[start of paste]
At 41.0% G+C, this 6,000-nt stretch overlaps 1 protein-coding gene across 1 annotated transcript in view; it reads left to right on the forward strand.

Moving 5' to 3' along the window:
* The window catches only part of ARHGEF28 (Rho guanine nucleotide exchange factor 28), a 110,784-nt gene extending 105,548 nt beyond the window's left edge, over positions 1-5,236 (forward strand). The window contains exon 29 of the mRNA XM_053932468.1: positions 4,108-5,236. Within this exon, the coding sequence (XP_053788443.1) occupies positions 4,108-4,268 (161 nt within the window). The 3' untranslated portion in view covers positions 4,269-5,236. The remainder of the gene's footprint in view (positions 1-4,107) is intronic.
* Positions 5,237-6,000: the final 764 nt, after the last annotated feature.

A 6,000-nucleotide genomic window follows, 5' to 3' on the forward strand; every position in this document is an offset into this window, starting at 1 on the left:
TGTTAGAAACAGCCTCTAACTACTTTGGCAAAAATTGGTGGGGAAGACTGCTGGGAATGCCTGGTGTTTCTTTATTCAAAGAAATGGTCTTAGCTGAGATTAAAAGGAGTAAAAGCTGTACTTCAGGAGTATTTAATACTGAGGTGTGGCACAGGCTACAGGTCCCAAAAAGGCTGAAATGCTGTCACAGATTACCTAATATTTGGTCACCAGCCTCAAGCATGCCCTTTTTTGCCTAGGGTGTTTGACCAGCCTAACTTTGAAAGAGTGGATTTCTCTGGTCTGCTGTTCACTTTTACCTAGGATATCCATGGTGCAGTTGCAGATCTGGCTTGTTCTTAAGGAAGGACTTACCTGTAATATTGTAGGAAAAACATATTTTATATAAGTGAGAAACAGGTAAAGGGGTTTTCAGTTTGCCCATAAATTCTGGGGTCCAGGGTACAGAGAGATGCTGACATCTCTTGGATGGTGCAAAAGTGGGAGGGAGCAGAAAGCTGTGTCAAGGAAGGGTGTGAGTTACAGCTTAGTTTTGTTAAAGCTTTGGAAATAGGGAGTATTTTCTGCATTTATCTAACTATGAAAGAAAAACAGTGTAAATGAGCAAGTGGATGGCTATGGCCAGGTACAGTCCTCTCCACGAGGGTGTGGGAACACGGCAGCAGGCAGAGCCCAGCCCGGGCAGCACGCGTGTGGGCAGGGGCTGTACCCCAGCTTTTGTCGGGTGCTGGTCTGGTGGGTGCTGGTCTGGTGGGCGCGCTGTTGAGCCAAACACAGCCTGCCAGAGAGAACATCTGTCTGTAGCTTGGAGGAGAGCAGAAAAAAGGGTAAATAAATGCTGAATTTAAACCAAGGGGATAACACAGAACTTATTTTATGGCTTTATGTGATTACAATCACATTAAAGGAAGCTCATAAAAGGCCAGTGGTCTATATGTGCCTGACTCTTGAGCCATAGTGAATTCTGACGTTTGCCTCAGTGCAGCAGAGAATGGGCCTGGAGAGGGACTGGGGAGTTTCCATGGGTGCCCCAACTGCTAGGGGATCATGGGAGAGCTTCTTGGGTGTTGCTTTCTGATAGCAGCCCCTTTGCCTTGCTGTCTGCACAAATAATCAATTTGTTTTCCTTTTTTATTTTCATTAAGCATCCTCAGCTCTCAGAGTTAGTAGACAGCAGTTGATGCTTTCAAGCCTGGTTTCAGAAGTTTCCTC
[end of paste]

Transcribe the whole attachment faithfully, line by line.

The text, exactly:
At 41.0% G+C, this 6,000-nt stretch overlaps 1 protein-coding gene across 1 annotated transcript in view; it reads left to right on the forward strand.

Moving 5' to 3' along the window:
* The window catches only part of ARHGEF28 (Rho guanine nucleotide exchange factor 28), a 110,784-nt gene extending 105,548 nt beyond the window's left edge, over positions 1-5,236 (forward strand). The window contains exon 29 of the mRNA XM_053932468.1: positions 4,108-5,236. Within this exon, the coding sequence (XP_053788443.1) occupies positions 4,108-4,268 (161 nt within the window). The 3' untranslated portion in view covers positions 4,269-5,236. The remainder of the gene's footprint in view (positions 1-4,107) is intronic.
* Positions 5,237-6,000: the final 764 nt, after the last annotated feature.

A 6,000-nucleotide genomic window follows, 5' to 3' on the forward strand; every position in this document is an offset into this window, starting at 1 on the left:
TGTTAGAAACAGCCTCTAACTACTTTGGCAAAAATTGGTGGGGAAGACTGCTGGGAATGCCTGGTGTTTCTTTATTCAAAGAAATGGTCTTAGCTGAGATTAAAAGGAGTAAAAGCTGTACTTCAGGAGTATTTAATACTGAGGTGTGGCACAGGCTACAGGTCCCAAAAAGGCTGAAATGCTGTCACAGATTACCTAATATTTGGTCACCAGCCTCAAGCATGCCCTTTTTTGCCTAGGGTGTTTGACCAGCCTAACTTTGAAAGAGTGGATTTCTCTGGTCTGCTGTTCACTTTTACCTAGGATATCCATGGTGCAGTTGCAGATCTGGCTTGTTCTTAAGGAAGGACTTACCTGTAATATTGTAGGAAAAACATATTTTATATAAGTGAGAAACAGGTAAAGGGGTTTTCAGTTTGCCCATAAATTCTGGGGTCCAGGGTACAGAGAGATGCTGACATCTCTTGGATGGTGCAAAAGTGGGAGGGAGCAGAAAGCTGTGTCAAGGAAGGGTGTGAGTTACAGCTTAGTTTTGTTAAAGCTTTGGAAATAGGGAGTATTTTCTGCATTTATCTAACTATGAAAGAAAAACAGTGTAAATGAGCAAGTGGATGGCTATGGCCAGGTACAGTCCTCTCCACGAGGGTGTGGGAACACGGCAGCAGGCAGAGCCCAGCCCGGGCAGCACGCGTGTGGGCAGGGGCTGTACCCCAGCTTTTGTCGGGTGCTGGTCTGGTGGGTGCTGGTCTGGTGGGCGCGCTGTTGAGCCAAACACAGCCTGCCAGAGAGAACATCTGTCTGTAGCTTGGAGGAGAGCAGAAAAAAGGGTAAATAAATGCTGAATTTAAACCAAGGGGATAACACAGAACTTATTTTATGGCTTTATGTGATTACAATCACATTAAAGGAAGCTCATAAAAGGCCAGTGGTCTATATGTGCCTGACTCTTGAGCCATAGTGAATTCTGACGTTTGCCTCAGTGCAGCAGAGAATGGGCCTGGAGAGGGACTGGGGAGTTTCCATGGGTGCCCCAACTGCTAGGGGATCATGGGAGAGCTTCTTGGGTGTTGCTTTCTGATAGCAGCCCCTTTGCCTTGCTGTCTGCACAAATAATCAATTTGTTTTCCTTTTTTATTTTCATTAAGCATCCTCAGCTCTCAGAGTTAGTAGACAGCAGTTGATGCTTTCAAGCCTGGTTTCAGAAGTTTCCTC